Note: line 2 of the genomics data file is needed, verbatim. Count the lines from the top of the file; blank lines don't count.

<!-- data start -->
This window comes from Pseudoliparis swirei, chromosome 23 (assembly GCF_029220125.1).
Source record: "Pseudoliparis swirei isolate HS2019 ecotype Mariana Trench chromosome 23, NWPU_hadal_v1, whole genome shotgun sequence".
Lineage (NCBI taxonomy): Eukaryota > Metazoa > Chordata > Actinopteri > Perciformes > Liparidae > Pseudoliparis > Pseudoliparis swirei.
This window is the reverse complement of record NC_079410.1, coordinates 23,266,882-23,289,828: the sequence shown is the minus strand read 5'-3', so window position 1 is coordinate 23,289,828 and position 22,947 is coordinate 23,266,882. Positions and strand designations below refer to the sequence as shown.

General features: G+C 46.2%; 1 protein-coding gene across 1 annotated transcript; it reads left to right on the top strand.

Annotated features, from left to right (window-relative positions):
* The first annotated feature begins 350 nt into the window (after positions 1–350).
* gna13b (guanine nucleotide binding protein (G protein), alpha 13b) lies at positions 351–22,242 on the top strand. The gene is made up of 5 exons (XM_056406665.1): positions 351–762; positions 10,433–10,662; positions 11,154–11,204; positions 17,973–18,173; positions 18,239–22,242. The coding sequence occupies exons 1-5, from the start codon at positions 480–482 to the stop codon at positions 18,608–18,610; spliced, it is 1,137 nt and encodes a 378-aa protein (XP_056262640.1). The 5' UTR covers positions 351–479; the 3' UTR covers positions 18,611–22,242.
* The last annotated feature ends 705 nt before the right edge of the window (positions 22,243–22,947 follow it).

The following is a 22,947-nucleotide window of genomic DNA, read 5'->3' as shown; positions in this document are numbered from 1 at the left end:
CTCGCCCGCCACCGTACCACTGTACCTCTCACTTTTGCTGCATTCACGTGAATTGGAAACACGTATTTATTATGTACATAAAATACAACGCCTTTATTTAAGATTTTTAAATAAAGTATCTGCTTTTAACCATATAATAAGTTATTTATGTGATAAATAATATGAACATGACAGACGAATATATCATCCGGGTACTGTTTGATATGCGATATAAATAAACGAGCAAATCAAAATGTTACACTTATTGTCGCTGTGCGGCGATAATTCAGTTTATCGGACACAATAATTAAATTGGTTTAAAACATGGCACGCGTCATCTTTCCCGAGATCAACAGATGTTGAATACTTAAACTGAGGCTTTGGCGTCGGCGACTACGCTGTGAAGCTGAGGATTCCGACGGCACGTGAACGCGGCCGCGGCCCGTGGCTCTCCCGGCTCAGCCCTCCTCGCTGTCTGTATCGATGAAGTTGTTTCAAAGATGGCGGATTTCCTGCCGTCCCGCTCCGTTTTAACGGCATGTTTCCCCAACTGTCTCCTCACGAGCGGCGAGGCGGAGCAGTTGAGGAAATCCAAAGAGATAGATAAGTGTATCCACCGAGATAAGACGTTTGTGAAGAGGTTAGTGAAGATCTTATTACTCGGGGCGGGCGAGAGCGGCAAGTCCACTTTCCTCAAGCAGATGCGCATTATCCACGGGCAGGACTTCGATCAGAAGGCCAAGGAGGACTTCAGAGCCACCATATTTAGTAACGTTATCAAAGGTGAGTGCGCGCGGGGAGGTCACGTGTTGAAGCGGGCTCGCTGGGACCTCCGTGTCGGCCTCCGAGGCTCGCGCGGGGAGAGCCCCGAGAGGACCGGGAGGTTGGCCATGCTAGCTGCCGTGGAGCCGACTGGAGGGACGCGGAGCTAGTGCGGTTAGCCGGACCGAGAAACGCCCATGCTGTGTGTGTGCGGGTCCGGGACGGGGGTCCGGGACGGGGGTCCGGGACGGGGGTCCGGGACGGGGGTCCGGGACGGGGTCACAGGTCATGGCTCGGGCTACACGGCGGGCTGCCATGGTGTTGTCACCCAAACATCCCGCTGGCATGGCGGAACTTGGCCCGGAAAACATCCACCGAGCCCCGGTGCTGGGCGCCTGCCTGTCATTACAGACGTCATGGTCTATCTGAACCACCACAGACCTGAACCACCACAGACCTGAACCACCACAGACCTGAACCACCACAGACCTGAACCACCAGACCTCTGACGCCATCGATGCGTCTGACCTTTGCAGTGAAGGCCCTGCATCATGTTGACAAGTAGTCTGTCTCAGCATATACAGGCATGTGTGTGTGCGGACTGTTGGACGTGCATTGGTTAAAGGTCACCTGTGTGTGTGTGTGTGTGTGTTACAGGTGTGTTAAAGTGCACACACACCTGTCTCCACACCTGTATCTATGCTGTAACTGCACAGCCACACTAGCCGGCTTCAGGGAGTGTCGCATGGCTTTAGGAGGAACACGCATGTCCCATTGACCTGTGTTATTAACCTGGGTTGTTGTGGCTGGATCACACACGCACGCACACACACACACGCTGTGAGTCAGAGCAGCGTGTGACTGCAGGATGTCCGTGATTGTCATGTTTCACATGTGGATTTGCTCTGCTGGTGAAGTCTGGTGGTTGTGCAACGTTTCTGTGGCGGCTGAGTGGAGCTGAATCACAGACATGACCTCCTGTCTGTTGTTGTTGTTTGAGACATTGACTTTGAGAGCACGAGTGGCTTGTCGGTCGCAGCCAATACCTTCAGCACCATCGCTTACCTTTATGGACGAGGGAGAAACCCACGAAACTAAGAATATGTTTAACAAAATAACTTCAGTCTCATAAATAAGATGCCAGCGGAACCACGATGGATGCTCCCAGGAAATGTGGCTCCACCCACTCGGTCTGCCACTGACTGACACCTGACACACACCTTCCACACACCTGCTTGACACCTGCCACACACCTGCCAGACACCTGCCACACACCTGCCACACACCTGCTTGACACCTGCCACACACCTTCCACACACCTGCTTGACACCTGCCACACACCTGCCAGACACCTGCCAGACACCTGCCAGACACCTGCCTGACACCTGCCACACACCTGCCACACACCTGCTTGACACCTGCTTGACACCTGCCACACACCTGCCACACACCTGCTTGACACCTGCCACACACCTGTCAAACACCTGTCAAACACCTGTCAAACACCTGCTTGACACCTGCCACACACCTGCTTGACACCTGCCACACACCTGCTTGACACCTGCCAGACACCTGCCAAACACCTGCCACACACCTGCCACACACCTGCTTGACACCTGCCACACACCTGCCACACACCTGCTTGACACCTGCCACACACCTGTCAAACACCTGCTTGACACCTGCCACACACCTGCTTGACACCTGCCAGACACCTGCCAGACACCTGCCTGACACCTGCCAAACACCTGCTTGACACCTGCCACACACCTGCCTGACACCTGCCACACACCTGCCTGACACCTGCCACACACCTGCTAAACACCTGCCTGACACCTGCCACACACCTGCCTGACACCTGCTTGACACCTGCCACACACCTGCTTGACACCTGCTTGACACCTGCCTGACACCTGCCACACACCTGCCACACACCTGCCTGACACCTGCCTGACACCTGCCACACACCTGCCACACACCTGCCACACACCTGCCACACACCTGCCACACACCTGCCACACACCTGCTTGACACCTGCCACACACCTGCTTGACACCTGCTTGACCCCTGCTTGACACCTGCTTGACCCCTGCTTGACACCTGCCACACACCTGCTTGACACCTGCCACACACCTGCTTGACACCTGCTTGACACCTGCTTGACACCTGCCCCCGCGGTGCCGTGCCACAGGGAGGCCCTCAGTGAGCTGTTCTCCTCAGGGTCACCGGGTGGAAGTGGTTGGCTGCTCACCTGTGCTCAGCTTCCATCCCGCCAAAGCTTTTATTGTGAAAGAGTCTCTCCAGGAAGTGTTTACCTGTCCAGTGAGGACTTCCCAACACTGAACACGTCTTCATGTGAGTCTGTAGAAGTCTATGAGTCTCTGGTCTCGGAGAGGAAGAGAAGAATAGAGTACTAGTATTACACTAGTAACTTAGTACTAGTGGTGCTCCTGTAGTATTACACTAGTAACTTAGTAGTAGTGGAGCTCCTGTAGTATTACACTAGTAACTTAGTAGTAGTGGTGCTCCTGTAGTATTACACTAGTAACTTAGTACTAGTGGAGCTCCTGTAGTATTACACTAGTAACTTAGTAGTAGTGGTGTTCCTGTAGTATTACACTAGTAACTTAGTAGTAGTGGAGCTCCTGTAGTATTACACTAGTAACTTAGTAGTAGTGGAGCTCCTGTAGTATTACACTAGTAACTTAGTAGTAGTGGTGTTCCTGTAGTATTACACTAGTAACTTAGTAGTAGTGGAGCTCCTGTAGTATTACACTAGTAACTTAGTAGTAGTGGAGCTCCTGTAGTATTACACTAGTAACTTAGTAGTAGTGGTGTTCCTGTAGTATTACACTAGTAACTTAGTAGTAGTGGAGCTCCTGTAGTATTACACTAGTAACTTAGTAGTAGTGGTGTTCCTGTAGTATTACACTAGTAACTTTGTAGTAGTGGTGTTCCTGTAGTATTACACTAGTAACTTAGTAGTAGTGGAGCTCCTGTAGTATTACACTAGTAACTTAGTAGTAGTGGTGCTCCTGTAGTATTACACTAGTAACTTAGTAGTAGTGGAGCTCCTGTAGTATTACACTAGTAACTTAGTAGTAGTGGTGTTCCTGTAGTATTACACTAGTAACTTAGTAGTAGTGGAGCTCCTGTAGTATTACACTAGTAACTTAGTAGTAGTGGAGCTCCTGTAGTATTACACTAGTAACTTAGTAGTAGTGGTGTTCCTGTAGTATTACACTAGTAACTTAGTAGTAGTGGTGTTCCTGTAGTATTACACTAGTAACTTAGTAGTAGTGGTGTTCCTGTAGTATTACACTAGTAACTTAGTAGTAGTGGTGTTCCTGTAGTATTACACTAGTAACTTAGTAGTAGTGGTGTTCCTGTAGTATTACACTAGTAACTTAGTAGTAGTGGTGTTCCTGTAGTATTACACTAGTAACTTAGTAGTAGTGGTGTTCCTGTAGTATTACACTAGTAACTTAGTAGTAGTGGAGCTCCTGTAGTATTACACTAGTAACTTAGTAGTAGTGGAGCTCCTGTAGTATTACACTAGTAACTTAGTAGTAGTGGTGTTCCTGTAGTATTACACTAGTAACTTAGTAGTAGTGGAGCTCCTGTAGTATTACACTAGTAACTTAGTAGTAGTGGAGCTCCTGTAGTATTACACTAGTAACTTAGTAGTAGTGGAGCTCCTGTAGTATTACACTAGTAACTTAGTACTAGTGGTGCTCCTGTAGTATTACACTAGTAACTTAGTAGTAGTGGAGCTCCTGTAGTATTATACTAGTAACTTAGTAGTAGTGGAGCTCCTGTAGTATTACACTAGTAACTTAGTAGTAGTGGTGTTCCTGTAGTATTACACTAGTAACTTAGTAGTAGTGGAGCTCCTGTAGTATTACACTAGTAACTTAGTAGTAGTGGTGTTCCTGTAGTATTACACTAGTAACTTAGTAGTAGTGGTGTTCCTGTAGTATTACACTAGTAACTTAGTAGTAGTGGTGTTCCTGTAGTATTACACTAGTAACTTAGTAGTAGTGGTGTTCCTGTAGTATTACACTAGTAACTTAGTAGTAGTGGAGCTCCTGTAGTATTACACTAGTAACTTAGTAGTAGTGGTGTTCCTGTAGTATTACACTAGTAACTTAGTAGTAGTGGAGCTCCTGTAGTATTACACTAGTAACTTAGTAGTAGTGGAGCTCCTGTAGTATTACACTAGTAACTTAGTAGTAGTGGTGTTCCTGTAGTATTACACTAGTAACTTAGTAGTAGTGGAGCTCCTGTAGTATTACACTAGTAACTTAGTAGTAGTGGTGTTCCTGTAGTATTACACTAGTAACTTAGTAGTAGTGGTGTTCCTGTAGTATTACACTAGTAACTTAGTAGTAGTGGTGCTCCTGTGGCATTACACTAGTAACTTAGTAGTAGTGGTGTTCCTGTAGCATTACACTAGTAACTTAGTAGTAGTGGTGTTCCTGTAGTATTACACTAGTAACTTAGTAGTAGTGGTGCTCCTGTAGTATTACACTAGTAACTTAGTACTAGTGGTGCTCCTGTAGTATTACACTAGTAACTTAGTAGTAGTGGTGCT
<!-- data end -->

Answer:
Source record: "Pseudoliparis swirei isolate HS2019 ecotype Mariana Trench chromosome 23, NWPU_hadal_v1, whole genome shotgun sequence".